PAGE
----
000180633 001__ 180633
000180633 005__ 20190509132424.0
000180633 0247_ $$2doi$$a10.5075/epfl-thesis-5447
000180633 02470 $$2urn$$aurn:nbn:ch:bel-epfl-thesis5447-2
000180633 02471 $$2nebis$$a7336706
000180633 037__ $$aTHESIS
000180633 041__ $$aeng
000180633 088__ $$a5447
000180633 245__ $$aRandomized versus Deterministic Implementations of Concurrent Data Structures
000180633 269__ $$a2012
000180633 260__ $$bEPFL$$c2012$$aLausanne
000180633 300__ $$a129
000180633 336__ $$aTheses
000180633 520__ $$aOne of the key trends in computing over the past two  decades has been increased distribution, both at the  processor level, where multi-core architectures are now the  norm, and at the system level, where many key services are  currently distributed overmultiple machines. Thus,  understanding the power and limitations of computing in a  concurrent, distributed setting is one of the major  challenges in Computer Science. In this thesis, we analyze the complexity of implementing  concurrent data structures in asynchronous shared memory  systems. We focus on the complexity of a classic distributed  coordination task called renaming, in which a set of  processes need to pick distinct names from a small set of  identifiers. We present the first tight bounds for the time  complexity of this problem, both for deterministic and  randomized implementations, solving a long-standing open  problem in the field. For deterministic algorithms, we prove  a tight linear lower bound; for randomized solutions, we  provide logarithmic upper and lower bounds on time  complexity. Together, these results show an exponential  separation between deterministic and randomized renaming  solutions. Importantly, the lower bounds extend to  implementations of practical shared-memory data structures,  such as queues, stacks, and counters. From a technical perspective, this thesis highlights new  connections between the distributed renaming problem and  other fundamental objects, such as sorting networks, mutual  exclusion, and counters. In particular, we show that sorting  networks can be used to obtain optimal randomized solutions  to renaming, and that, in turn, the existence of these  solutions implies a linear lower bound on the complexity of  the problem. In sum, the results in this thesis suggest that  deterministic implementations of shared-memory data  structures do not scale well in terms of worst-case time  complexity. On the positive side, we emphasize randomization  as a natural alternative, which can circumvent the  deterministic lower bounds with high probability. Thus, a  promising direction for future work is to extend our  randomized renaming techniques to obtain efficient  implementations of concurrent data structures.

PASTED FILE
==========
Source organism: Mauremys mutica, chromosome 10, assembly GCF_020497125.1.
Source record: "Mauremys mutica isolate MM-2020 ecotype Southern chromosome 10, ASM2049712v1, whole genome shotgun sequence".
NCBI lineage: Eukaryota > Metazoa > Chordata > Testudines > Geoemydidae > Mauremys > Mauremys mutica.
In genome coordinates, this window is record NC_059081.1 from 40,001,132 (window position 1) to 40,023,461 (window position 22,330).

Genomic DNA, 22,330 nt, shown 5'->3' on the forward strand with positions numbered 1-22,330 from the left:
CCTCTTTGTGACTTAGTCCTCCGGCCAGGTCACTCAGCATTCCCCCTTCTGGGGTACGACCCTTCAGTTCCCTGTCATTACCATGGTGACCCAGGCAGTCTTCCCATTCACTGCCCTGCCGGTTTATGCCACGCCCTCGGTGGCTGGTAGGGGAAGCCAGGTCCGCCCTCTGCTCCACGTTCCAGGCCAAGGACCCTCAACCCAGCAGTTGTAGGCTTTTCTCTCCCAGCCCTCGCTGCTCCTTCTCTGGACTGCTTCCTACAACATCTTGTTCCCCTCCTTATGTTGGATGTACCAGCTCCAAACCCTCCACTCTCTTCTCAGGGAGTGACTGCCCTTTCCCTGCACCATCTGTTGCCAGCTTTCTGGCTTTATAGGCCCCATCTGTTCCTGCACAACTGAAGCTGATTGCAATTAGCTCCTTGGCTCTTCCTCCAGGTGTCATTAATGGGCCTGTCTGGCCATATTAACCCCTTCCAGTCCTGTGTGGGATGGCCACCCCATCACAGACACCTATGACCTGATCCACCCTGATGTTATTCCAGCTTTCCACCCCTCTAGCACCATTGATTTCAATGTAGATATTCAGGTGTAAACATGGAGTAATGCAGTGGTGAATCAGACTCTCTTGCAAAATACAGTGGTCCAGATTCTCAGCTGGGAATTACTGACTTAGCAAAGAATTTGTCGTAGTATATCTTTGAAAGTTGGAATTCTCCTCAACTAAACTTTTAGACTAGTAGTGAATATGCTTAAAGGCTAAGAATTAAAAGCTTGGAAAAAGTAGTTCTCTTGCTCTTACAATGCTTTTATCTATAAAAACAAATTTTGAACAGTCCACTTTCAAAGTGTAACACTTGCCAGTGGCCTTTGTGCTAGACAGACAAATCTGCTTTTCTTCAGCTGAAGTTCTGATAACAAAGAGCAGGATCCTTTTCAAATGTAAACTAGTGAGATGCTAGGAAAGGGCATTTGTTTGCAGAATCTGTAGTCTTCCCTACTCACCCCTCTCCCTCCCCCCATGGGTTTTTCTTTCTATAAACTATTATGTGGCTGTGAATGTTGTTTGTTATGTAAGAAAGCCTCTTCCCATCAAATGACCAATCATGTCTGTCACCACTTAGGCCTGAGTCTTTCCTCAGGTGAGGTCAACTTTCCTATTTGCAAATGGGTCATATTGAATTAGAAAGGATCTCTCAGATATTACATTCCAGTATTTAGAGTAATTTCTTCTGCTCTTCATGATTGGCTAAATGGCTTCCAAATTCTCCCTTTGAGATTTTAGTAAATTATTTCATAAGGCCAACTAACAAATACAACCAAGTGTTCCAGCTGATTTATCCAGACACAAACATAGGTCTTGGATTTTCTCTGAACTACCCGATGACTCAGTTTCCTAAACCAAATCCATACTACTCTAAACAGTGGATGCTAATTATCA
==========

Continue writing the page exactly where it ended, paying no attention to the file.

000180633 6531_ $$aconcurrent algorithms
000180633 6531_ $$ashared memory
000180633 6531_ $$adata structures
000180633 6531_ $$arenaming
000180633 6531_ $$arandomization
000180633 6531_ $$alower bounds
000180633 6531_ $$aalgorithmes concurrents
000180633 6531_ $$amémoire partagée
000180633 6531_ $$astructures de données
000180633 6531_ $$arenommage
000180633 6531_ $$améthodes probabilistes
000180633 6531_ $$abornes inférieures
000180633 700__ $$0242985$$g177872$$aAlistarh, Dan
000180633 720_2 $$aGuerraoui, Rachid$$edir.$$g105326$$0240335
000180633 8564_ $$uhttps://infoscience.epfl.ch/record/180633/files/EPFL_TH5447.pdf$$zTexte intégral / Full text$$s1259397$$yTexte intégral / Full text
000180633 909C0 $$xU10407$$0252114$$pDCL
000180633 909CO $$pthesis-bn2018$$pDOI$$pIC$$ooai:infoscience.tind.io:180633$$qDOI2$$qGLOBAL_SET$$pthesis
000180633 918__ $$dEDIC2005-2015$$cIIF$$aIC
000180633 919__ $$aLPD
000180633 920__ $$b2012
000180633 970__ $$a5447/THESES
000180633 973__ $$sPUBLISHED$$aEPFL
000180633 980__ $$aTHESIS